To the surprise of absolutely no one, mobile platforms continue to rise as the most ubiquitous vessel to cruise through cyberspace.

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Thus, it’s only logical that the Great Monolith of Search has taken consistent measures to refine its algorithm to determine how effectively websites accommodate mobile users.

Millennials and Gen Z’s are indeed rejoicing, because the term online has virtually become an Old School description to them. These two demographic groups are one with the web.

Combined, they’re also the largest market segment out there, and they’re impatient.

Two seconds is an eternity when they’re hitting a site.

Rumor has it that cybersurfers of a certain age aren’t all that keen on waiting for a site to load, either.

Thus, it’s totally advisable to ensure your site’s load speeds are wound up as tightly as possible.

Fortunately, it’s really not difficult to do.

Google’s Page Insights tool is useful to determine what it thinks you’ll need to do as regards cleaning up the elements that may cause load delays.

Naturally, it favors data provided by Google’s Chrome browser. If you don’t use it or have a smaller site where data may be insufficient to analyze, Google recommends its LightHouse tool to suggest improvements.

More sites are built on WordPress — currently 31% — than any other, and that figure is even higher in the e-commerce marketing niches.

Google’s been dropping hints over the past few months that it’s not very impressed with WordPress, and that may well result in a significant downgrade of those sites in a future algorithm tweak.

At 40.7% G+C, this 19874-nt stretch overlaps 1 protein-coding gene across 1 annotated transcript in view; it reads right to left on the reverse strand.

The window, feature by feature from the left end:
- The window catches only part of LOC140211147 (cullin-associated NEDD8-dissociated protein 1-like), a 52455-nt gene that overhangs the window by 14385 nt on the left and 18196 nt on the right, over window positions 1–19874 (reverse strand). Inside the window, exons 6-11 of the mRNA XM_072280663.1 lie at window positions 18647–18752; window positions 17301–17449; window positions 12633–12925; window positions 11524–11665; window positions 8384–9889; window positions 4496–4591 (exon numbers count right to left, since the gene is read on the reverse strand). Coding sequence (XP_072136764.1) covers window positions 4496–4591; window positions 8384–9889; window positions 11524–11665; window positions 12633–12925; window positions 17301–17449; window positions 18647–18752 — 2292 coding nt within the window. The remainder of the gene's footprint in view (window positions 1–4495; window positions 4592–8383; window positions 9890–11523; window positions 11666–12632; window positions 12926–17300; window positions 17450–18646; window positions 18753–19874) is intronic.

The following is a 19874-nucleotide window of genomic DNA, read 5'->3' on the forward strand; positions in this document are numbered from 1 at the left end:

WordPress is notorious for cache clutter.

Every time you create and/or edit content, each version of every change you make is stored. Over time, this ends up as thousands of revisions bloating your site database.

Posts and comments you delete aren’t really deleted, either. They just sit in trash.

What’s more, every time you add or remove a plug-in, it remains in your database, contributing to your site’s workload.

Thus, every time a visitor hits your site, even the useless bytes must be sorted through. It takes time, and that can cost you money.

Why? Because you can pull up your site in a nanosecond?

All you’re doing is hitting your own cache. Clear it and then see what happens.

No matter what, run a page speed check.

Then, find and install a well-reviewed cache-clearing plug-in. You’ll have an abundance of choices.

If someone’s found your site, you’ll want to know they can easily complete the process of seeing your content. So does Google, and that now matters more than ever before.

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